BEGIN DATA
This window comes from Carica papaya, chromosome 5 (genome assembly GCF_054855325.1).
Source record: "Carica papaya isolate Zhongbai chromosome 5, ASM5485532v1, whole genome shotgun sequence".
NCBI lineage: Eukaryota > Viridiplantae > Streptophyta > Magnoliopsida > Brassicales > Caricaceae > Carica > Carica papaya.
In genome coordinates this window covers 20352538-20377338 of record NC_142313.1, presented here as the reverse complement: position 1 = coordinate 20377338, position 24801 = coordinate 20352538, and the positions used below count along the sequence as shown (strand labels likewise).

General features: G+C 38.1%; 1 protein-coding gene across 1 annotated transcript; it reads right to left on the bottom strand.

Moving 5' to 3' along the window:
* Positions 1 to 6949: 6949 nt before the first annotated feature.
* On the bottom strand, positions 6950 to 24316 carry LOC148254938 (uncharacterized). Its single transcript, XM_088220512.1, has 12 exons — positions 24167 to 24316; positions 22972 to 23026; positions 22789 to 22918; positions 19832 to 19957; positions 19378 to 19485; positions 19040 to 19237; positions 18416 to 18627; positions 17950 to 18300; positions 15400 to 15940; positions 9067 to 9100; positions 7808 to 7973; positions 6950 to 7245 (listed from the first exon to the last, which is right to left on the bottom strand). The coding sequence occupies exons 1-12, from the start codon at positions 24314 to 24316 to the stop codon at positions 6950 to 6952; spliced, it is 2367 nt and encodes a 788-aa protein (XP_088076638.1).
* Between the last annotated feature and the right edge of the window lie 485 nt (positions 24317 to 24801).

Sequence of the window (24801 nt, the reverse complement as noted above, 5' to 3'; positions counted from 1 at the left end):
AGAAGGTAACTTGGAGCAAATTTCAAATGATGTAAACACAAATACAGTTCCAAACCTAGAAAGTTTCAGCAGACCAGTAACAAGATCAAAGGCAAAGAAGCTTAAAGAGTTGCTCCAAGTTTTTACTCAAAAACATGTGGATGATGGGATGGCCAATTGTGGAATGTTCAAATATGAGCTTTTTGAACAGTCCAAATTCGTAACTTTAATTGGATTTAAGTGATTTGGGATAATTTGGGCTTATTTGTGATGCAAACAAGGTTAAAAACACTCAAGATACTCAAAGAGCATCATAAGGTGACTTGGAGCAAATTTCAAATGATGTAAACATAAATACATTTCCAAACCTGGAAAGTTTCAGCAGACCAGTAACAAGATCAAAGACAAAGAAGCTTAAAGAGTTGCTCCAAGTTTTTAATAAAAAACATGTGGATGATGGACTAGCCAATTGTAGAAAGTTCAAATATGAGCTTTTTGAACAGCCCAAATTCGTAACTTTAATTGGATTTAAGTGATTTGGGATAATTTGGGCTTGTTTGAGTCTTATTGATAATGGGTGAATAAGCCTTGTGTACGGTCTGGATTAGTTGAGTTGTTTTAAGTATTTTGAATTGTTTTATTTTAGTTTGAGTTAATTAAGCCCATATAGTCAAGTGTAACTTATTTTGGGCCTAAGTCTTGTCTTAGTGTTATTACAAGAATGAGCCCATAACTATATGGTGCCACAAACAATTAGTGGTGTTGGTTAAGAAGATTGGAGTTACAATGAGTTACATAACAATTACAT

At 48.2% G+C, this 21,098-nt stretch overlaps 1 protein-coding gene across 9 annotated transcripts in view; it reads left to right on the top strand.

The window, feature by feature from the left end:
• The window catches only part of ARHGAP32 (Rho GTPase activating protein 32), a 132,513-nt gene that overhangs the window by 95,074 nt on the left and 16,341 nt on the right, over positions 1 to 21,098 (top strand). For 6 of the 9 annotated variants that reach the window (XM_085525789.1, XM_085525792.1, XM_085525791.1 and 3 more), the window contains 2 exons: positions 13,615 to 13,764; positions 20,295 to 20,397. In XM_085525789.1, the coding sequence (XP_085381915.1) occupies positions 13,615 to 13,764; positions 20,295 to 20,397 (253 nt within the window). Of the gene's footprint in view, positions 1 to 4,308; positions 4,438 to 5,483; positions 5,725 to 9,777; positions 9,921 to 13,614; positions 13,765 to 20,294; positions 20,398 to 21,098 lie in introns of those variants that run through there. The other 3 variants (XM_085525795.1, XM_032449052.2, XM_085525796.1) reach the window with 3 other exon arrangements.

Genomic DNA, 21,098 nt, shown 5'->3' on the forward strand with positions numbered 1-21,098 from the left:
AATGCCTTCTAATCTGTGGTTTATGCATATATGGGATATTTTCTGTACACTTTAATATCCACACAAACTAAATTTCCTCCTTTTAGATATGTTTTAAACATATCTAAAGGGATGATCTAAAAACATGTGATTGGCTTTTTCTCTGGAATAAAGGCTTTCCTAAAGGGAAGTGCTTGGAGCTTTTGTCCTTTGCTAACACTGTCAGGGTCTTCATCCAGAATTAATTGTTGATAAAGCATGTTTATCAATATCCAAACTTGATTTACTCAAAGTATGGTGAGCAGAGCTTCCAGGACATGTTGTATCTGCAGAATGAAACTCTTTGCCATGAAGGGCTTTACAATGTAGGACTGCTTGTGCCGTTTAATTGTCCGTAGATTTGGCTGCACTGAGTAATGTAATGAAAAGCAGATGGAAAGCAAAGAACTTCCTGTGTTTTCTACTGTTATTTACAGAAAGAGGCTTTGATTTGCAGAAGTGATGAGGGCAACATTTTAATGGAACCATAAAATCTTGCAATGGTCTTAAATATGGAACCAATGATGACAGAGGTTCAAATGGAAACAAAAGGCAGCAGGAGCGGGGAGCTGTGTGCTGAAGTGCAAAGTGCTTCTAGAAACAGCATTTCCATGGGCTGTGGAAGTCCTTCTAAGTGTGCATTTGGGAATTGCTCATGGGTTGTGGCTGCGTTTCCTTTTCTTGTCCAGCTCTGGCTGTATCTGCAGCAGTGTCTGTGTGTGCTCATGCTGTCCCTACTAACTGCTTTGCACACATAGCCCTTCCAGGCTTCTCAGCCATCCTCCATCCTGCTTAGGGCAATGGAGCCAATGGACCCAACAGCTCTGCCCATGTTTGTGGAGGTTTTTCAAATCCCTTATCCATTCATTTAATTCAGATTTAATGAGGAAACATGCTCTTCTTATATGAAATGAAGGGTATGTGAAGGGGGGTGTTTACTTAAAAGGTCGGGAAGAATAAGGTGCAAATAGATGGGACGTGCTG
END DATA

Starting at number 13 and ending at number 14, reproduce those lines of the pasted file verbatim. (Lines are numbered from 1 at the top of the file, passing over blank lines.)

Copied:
The window, feature by feature from the left end:
• The window catches only part of ARHGAP32 (Rho GTPase activating protein 32), a 132,513-nt gene that overhangs the window by 95,074 nt on the left and 16,341 nt on the right, over positions 1 to 21,098 (top strand). For 6 of the 9 annotated variants that reach the window (XM_085525789.1, XM_085525792.1, XM_085525791.1 and 3 more), the window contains 2 exons: positions 13,615 to 13,764; positions 20,295 to 20,397. In XM_085525789.1, the coding sequence (XP_085381915.1) occupies positions 13,615 to 13,764; positions 20,295 to 20,397 (253 nt within the window). Of the gene's footprint in view, positions 1 to 4,308; positions 4,438 to 5,483; positions 5,725 to 9,777; positions 9,921 to 13,614; positions 13,765 to 20,294; positions 20,398 to 21,098 lie in introns of those variants that run through there. The other 3 variants (XM_085525795.1, XM_032449052.2, XM_085525796.1) reach the window with 3 other exon arrangements.